There’s a lot of advice out there on acing job interviews — perhaps too much to digest when you’re in a hurry. And let’s face it, you’re in a hurry. No matter how committed you are to interview prep, the truth is that you only have so much time. This is especially true if you’re lucky enough to be looking for a job while you have a job.
The key is to use your time wisely and concentrate on the activities that will help you stand out from the competition. If you’re in a time-crunch, and need to prepare fast, focus your efforts here:
1. Show That You Value Their Time
Hiring managers are busy professionals. Waste their time, and you won’t get a call for a second interview.
How can you show that you value their time? Come prepared to make the most of it. That means arriving early, ready to discuss the job and why you’re the best choice. Research the company ahead of time and come to the meeting prepared to answer their questions and ask some of your own.
Above all, be positive and enthusiastic about the role. No one wants to spend an hour talking to someone who seems like they’d rather be doing anything else. (Even if that’s true.)
Hiring managers are busy professionals. Waste their time, and you won’t get a second interview.
2. Have a Real Conversation
Every experienced job seeker has been on that interview that feels more like an exam than an exchange of information. While you can’t make your interviewer better at holding up their half of the bargain, you can improve things from your end. How? By being ready to have a conversation, instead of waiting to be grilled (or preparing to grill the interviewer in return).
Concentrate on really listening and looking for points of connection with the interviewer. It’s not about knowing more than any other candidate; it’s about being the right fit and achieving the best results.
3. Avoid the Big Mistakes
The worst mistake interviewees can make is to show up knowing nothing about the job or the company. But even if you have all your facts straight, it’s possible to put your foot in your mouth by being inappropriate or over-confident.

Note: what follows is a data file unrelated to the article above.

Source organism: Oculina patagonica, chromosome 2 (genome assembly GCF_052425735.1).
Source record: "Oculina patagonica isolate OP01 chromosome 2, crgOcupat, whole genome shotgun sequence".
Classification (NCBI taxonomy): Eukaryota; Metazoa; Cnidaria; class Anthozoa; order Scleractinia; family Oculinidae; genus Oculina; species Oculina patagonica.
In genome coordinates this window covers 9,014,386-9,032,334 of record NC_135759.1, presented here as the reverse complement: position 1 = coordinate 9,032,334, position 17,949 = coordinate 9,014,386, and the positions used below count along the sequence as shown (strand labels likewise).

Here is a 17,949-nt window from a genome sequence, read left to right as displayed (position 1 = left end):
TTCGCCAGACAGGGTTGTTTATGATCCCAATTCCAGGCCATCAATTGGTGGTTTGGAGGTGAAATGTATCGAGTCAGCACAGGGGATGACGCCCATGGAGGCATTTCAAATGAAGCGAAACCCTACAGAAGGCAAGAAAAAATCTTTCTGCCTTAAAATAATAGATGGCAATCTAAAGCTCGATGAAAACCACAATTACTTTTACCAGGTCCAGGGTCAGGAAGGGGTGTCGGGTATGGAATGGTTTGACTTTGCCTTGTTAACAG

At The Muse, Sara McCord talks about a time when an interviewee made an outrageous claim:
… to this day I still remember the person who could not think of one time—ever, in his entire life—that he’d failed. We sat there in silence, as he looked at me. I asked if, maybe he’d ever missed a deadline, taken a risk that hadn’t paid off, gotten a bad grade on a paper, missed making a sports team … anything. And his answer was no, he couldn’t think of a time he’d ever been anything but successful.
As far as my follow-up question, he’d also never once had to ask anyone for help.
Don’t be that person. No hiring manager will believe that you’ve never made a mistake … and no one wants to hire someone who’s clueless enough make the claim.
4. Expect the Unexpected
No matter how prepared you are, there’s always the chance that the interviewer will throw you a curve ball. When that happens, take a deep breath and gather your thoughts before you speak.
It’s also OK to ask for clarification … and admit when you don’t know the answer. While obviously you don’t want your whole end of the conversation to be an unending stream of “I don’t know,” it’s better to admit that you need more time than to get caught in a lie. You can always use your thank-you note to provide a thoroughly researched answer after the fact.
5. Send a Thank-You Note
And speaking of thank-you notes, definitely send one. In a recent TopResume survey, 68 percent of hiring managers and recruiters said receiving a thank-you note influenced their hiring decision. Nearly 1 in 5 said that they’d passed on a candidate because they hadn’t sent a follow-up note. It’s a small investment for a big potential payoff.
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